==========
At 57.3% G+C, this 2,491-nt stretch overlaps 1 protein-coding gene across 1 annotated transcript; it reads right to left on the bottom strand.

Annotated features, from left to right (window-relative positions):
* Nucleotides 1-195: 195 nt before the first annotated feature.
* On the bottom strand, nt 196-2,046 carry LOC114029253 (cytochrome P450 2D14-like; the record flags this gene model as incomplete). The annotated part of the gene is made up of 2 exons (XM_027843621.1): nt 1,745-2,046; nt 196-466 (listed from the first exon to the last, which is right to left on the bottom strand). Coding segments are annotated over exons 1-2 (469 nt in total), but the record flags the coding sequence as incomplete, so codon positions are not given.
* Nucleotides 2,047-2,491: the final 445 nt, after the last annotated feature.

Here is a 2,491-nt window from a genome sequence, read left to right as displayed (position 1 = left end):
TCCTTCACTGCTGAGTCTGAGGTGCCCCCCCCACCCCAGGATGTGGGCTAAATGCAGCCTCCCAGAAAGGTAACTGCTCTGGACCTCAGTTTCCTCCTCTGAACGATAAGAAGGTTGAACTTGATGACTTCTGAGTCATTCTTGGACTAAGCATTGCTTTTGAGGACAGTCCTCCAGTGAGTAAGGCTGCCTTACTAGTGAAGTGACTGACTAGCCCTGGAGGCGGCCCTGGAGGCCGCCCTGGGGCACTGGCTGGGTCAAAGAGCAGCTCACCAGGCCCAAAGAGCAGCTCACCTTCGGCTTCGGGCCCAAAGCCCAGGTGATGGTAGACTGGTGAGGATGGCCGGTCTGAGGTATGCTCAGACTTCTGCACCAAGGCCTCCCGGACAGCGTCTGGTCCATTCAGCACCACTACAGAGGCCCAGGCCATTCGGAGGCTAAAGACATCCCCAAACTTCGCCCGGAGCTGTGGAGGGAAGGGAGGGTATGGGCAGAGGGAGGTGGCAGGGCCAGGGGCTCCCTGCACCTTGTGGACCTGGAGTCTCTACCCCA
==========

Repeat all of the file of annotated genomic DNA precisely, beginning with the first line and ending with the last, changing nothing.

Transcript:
At 57.3% G+C, this 2,491-nt stretch overlaps 1 protein-coding gene across 1 annotated transcript; it reads right to left on the bottom strand.

Annotated features, from left to right (window-relative positions):
* Nucleotides 1-195: 195 nt before the first annotated feature.
* On the bottom strand, nt 196-2,046 carry LOC114029253 (cytochrome P450 2D14-like; the record flags this gene model as incomplete). The annotated part of the gene is made up of 2 exons (XM_027843621.1): nt 1,745-2,046; nt 196-466 (listed from the first exon to the last, which is right to left on the bottom strand). Coding segments are annotated over exons 1-2 (469 nt in total), but the record flags the coding sequence as incomplete, so codon positions are not given.
* Nucleotides 2,047-2,491: the final 445 nt, after the last annotated feature.

Here is a 2,491-nt window from a genome sequence, read left to right as displayed (position 1 = left end):
TCCTTCACTGCTGAGTCTGAGGTGCCCCCCCCACCCCAGGATGTGGGCTAAATGCAGCCTCCCAGAAAGGTAACTGCTCTGGACCTCAGTTTCCTCCTCTGAACGATAAGAAGGTTGAACTTGATGACTTCTGAGTCATTCTTGGACTAAGCATTGCTTTTGAGGACAGTCCTCCAGTGAGTAAGGCTGCCTTACTAGTGAAGTGACTGACTAGCCCTGGAGGCGGCCCTGGAGGCCGCCCTGGGGCACTGGCTGGGTCAAAGAGCAGCTCACCAGGCCCAAAGAGCAGCTCACCTTCGGCTTCGGGCCCAAAGCCCAGGTGATGGTAGACTGGTGAGGATGGCCGGTCTGAGGTATGCTCAGACTTCTGCACCAAGGCCTCCCGGACAGCGTCTGGTCCATTCAGCACCACTACAGAGGCCCAGGCCATTCGGAGGCTAAAGACATCCCCAAACTTCGCCCGGAGCTGTGGAGGGAAGGGAGGGTATGGGCAGAGGGAGGTGGCAGGGCCAGGGGCTCCCTGCACCTTGTGGACCTGGAGTCTCTACCCCA